Prime Minister Narendra Modi’s government faces a no-confidence vote on Friday as the opposition uses the new monsoon session of India’s parliament to challenge his administration ahead of general elections early next year.
With a majority in India’s 543-seat lower house of parliament, Modi’s coalition is expected to defeat the no-confidence vote. But the opposition, including the Congress party led by Rahul Gandhi, will use the debate to pressure Modi on issues including women’s safety, mob lynchings and the restive state of Jammu and Kashmir.
Since December, Modi’s ruling Bharatiya Janata Party has faced numerous challenges, after a relatively smooth first couple of years in office. He narrowly won his home state of Gujarat in December with a wafer-thin majority, lost crucial by-elections in some states and failed to form the government after winning the most seats in Karnataka’s state election in May.
He also lost two key regional allies in his ruling coalition: the Telugu Desam Party in Andhra Pradesh and the People’s Democratic Party in Kashmir. Adding to his woes, Modi’s other coalition partners are becoming unsettled, while opposition parties have begun to form alliances in an attempt to check his influence. He’s also had to deal with a number of large protests by students, farmers and Dalits — once known as ‘Untouchables.’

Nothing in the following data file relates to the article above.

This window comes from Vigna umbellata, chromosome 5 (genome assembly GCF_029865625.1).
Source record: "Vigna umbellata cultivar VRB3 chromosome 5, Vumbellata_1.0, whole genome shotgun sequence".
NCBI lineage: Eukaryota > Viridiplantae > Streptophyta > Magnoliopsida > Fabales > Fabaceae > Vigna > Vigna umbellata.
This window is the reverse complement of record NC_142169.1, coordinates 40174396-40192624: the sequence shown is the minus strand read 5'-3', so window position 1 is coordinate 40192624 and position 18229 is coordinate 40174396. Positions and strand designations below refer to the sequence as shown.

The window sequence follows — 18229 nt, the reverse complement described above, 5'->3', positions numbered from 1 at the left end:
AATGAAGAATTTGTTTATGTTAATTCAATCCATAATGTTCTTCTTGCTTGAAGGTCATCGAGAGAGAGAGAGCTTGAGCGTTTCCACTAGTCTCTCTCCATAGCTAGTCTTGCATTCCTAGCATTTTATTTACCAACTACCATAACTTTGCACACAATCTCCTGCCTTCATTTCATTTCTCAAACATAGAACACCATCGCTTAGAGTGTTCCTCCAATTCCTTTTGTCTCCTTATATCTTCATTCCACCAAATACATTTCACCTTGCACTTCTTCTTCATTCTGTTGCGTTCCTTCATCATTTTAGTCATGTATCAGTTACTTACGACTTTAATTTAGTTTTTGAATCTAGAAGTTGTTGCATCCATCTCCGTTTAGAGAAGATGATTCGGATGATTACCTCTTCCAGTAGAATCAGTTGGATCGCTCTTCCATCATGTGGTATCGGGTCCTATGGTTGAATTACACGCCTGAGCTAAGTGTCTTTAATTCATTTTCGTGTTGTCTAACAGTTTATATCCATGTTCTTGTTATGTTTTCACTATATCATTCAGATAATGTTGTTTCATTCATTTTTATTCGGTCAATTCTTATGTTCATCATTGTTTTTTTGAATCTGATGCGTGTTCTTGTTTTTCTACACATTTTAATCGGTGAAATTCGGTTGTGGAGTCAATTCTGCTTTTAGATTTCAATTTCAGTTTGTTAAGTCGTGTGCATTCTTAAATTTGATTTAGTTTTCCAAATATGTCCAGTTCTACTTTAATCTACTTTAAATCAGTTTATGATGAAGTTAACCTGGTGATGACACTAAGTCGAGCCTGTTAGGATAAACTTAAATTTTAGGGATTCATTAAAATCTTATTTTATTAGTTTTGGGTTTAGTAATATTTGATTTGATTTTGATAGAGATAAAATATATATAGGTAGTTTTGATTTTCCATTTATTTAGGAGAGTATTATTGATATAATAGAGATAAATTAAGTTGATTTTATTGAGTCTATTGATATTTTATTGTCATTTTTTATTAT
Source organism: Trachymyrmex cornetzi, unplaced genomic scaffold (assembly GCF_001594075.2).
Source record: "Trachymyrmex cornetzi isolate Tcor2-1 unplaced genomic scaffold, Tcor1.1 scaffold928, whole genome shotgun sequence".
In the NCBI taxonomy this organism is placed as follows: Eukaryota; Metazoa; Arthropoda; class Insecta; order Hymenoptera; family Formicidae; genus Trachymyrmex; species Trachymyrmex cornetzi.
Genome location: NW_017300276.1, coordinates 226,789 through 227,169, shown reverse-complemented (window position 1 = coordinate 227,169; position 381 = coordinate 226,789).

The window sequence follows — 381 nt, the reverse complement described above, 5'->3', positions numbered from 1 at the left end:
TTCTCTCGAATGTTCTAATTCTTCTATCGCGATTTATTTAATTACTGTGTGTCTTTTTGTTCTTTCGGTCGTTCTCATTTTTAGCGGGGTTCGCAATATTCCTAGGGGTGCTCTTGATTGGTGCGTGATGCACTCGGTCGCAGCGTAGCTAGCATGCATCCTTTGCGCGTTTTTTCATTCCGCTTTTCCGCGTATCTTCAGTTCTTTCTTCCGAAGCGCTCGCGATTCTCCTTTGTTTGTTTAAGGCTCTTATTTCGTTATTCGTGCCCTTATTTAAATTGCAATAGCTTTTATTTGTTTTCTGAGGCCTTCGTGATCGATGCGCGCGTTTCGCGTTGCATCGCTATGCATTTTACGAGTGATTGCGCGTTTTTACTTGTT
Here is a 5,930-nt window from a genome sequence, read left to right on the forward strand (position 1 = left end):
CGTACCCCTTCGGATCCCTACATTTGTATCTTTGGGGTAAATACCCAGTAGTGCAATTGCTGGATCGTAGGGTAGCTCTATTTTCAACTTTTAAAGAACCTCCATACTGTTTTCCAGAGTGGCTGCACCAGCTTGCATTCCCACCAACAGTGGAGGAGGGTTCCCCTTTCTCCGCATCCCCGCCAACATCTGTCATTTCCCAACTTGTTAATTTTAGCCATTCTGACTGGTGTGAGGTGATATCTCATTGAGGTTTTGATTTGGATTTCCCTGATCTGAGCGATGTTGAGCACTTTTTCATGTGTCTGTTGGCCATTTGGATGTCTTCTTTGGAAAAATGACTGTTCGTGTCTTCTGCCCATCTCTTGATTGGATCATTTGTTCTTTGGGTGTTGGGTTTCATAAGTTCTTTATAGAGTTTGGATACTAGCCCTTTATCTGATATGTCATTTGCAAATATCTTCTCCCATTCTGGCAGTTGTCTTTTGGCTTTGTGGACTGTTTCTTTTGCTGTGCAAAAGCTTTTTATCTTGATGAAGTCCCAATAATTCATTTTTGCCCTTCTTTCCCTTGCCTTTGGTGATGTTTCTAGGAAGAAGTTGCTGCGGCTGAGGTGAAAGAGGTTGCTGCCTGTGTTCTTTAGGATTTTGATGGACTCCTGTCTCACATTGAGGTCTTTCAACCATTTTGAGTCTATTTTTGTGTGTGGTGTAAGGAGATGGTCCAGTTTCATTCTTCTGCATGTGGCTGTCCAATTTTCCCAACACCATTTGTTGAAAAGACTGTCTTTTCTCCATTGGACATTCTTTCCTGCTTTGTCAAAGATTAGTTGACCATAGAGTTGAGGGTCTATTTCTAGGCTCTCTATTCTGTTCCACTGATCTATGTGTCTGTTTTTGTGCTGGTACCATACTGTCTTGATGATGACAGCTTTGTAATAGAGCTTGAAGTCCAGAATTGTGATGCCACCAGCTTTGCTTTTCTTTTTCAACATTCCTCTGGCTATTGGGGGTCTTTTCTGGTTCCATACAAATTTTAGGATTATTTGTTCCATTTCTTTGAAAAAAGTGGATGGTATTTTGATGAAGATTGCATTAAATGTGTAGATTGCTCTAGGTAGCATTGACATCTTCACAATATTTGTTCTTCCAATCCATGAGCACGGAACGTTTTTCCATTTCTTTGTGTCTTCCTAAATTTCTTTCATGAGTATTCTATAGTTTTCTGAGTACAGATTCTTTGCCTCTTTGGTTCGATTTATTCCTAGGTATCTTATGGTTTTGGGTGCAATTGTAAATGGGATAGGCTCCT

On Wednesday as the latest session of parliament began, house speaker Sumitra Mahajan accepted notices demanding a no-confidence debate and vote from Congress party and Telugu Desam Party lawmakers.
Opposition parties had tried to push the no-confidence motion in the last budget session in March and April, but were prevented by the continuous disruption of the lower house of parliament, which frequently descends into shouting matches.
Parliamentary Affairs Minister Ananth Kumar said the government is ready to face the non-confidence motion — and will win it, because of their majority.
A leader of the Congress party, Jyotiraditya Scindia, said the opposition will use the opportunity to raise the issues of women’s safety and farmer distress.